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The tears sit behind my eyes, waiting for the smallest thing to tip me over the edge. It could be anything, like the time I watched the Queer Eye scene in which a son and his Mum tell each other how much they appreciate one another, the time that my boyfriend impersonated my voice right after I’d woken up from a beer-infused nap, or the time that a bird shat on my hand right after I’d queued for a bathroom for 12 minutes (okay, maybe that one’s not so small).
On this particular occasion, I stood in the middle of a monsoon downpour in Vietnam with sodden hair, resembling the terrifying girl from The Grudge, mascara-stained tears streaming down my face, refusing to take one more step into the hotel. I was on holiday with my boyfriend, James, and what should have been a fairly innocuous argument had spiralled into rom-com level drama.
I decided that I was going to take myself and my passport, cut our holiday short, and book myself onto the next flight home. Without my luggage or any care for my bank balance. All because James had taken the piss out of something I’d said. I wasn’t a stranger to outbursts like this (I’ll refer you back to the traumatic memories of Queer Eye episodes past). In fact, they happen at least ten times a year. Had you asked me a couple of years ago I’d have said that I have no idea why they happen or when they happen, they just do. And when they do, you better watch out.
The penny started to drop when James started to hint that my ‘dramatic’ behaviour during these outbursts might be connected to my hormones and nearing the end of my cycle. Now, surely, any man with sense would not write off his girlfriend’s emotions as ‘PMS’ if he wanted her to continue speaking to him, so I flew off the handle and ignored him for the rest of the day.
Obviously, however, the poor guy was right. I began to notice that after one of these outbursts my period would show up two days later without fail. I’d bow my head, feeling pissed that he’d called it without me knowing, but also feeling pretty grateful that I had something to blame my bizarre behaviour on. The knowledge that I wasn’t going ‘totally crazy’ was a huge relief – even my cramps and heavy bleeding were a welcome sight. James started tracking my cycle. He somehow found the words prior to the two-days-of-fury to hint that I should try and find some ‘me’ time – take that long hot bath and avoid potentially emotionally-wrought situations, knowing my hormones might be ‘a little all over the place for a couple of days’.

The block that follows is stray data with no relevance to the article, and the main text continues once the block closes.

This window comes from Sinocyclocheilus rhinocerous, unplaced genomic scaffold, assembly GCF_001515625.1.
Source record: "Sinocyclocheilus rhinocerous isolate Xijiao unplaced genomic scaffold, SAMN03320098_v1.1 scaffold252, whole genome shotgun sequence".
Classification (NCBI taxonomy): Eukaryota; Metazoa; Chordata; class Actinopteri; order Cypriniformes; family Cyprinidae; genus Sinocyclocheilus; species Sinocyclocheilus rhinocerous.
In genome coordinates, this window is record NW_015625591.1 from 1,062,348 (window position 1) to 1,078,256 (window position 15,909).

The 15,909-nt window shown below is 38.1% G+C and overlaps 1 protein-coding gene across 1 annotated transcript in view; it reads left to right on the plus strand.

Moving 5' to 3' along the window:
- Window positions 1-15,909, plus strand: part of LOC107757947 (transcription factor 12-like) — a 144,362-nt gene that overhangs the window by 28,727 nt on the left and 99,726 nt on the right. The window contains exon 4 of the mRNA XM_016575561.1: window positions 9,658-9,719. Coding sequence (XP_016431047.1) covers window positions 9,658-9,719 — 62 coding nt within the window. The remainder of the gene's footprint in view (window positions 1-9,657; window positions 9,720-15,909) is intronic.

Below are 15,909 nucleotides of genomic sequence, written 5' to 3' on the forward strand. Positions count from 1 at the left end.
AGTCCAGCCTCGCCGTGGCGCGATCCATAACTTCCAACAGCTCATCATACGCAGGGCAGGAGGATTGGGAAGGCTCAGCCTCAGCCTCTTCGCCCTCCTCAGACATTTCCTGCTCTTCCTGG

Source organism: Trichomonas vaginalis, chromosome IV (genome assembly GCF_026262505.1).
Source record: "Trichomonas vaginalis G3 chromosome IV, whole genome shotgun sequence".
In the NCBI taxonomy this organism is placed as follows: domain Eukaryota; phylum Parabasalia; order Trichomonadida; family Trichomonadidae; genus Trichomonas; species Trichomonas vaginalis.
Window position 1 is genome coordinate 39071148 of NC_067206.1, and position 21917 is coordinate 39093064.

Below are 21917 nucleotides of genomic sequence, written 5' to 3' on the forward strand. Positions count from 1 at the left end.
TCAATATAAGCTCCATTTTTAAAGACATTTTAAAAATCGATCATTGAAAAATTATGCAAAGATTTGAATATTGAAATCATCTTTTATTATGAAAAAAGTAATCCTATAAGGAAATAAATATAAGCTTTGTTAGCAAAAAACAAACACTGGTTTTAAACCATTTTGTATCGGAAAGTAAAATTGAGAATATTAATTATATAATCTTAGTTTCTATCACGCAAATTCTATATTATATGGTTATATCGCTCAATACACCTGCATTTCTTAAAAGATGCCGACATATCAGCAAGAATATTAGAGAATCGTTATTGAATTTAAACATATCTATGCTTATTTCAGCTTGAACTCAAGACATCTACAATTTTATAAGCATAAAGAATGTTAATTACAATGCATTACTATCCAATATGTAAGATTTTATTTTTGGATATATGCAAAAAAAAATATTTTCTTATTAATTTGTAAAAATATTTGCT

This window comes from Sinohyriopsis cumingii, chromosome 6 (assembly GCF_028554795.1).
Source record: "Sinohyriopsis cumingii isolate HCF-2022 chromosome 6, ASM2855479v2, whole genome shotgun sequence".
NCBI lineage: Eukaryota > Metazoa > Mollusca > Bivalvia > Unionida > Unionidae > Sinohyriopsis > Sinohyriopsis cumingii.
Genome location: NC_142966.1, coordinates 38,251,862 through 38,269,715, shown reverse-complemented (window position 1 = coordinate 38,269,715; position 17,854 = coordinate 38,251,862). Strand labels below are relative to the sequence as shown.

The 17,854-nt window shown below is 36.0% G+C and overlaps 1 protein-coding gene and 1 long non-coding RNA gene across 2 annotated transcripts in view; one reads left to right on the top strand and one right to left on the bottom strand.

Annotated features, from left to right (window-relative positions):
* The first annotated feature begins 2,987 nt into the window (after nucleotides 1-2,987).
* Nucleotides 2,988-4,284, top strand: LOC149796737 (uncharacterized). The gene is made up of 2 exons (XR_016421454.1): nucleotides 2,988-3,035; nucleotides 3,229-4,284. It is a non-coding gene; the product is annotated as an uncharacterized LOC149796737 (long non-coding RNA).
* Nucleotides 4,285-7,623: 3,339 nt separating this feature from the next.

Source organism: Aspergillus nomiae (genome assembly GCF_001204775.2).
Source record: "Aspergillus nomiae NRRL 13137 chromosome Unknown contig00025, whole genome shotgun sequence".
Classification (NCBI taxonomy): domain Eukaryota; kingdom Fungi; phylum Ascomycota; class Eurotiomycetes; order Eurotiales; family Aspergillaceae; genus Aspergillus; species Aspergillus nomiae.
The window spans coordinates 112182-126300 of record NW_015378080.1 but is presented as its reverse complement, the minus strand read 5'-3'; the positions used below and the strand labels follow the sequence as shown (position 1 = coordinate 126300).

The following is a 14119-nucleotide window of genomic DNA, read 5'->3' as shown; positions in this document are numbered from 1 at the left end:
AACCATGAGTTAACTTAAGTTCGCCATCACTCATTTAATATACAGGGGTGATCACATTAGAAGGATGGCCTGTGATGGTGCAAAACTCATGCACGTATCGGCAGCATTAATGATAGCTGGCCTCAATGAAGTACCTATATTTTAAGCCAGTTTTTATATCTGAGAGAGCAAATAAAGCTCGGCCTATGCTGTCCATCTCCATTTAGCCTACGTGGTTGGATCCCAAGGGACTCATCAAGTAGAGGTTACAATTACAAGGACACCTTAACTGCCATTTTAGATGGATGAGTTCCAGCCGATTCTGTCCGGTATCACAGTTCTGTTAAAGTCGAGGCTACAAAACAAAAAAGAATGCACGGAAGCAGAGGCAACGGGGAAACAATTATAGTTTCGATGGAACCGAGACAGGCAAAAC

Cycle tracking was a total game changer for both of us. It might seem obvious to some people, but when you’re in the midst of the emotions, it never occurs to you that what’s causing your feelings might not be the situation itself (although they are the trigger for the outbursts) but your hormones. That’s not to say the emotions are any less valid, because they’re not, but making ourselves aware of the cause – me coming to the end of my menstrual cycle and experiencing the mad hormone dips that come along with it – really helped with how I coped with them when they did happen.
I’m fortunate enough to have a pretty regular, five week cycle, meaning that I can predict my hormone shifts pretty well. Two days before my period, which is when oestrogen, testosterone, and progesterone are all dipping, negatively impacting my serotonin levels, I’m much more prone to tears, more likely to crack under pressure, or say something unfair to someone I love. Knowing the cause of these emotions has changed how I feel about them. I used to think were just random periods of misery unconnected to my cycle (spoiler alert: everything is connected to your cycle). Now I know they’re just the days when I have to be more gentle with myself. The two days which used to be a mess of angry outbursts and tears are now my two days to take time for myself. I embrace the emotions, up my CBD doses, and take that extra long bath. And hey, remember that it’s good to let the tears out every now and then – cause or no cause!
Yours hormonally, Leah
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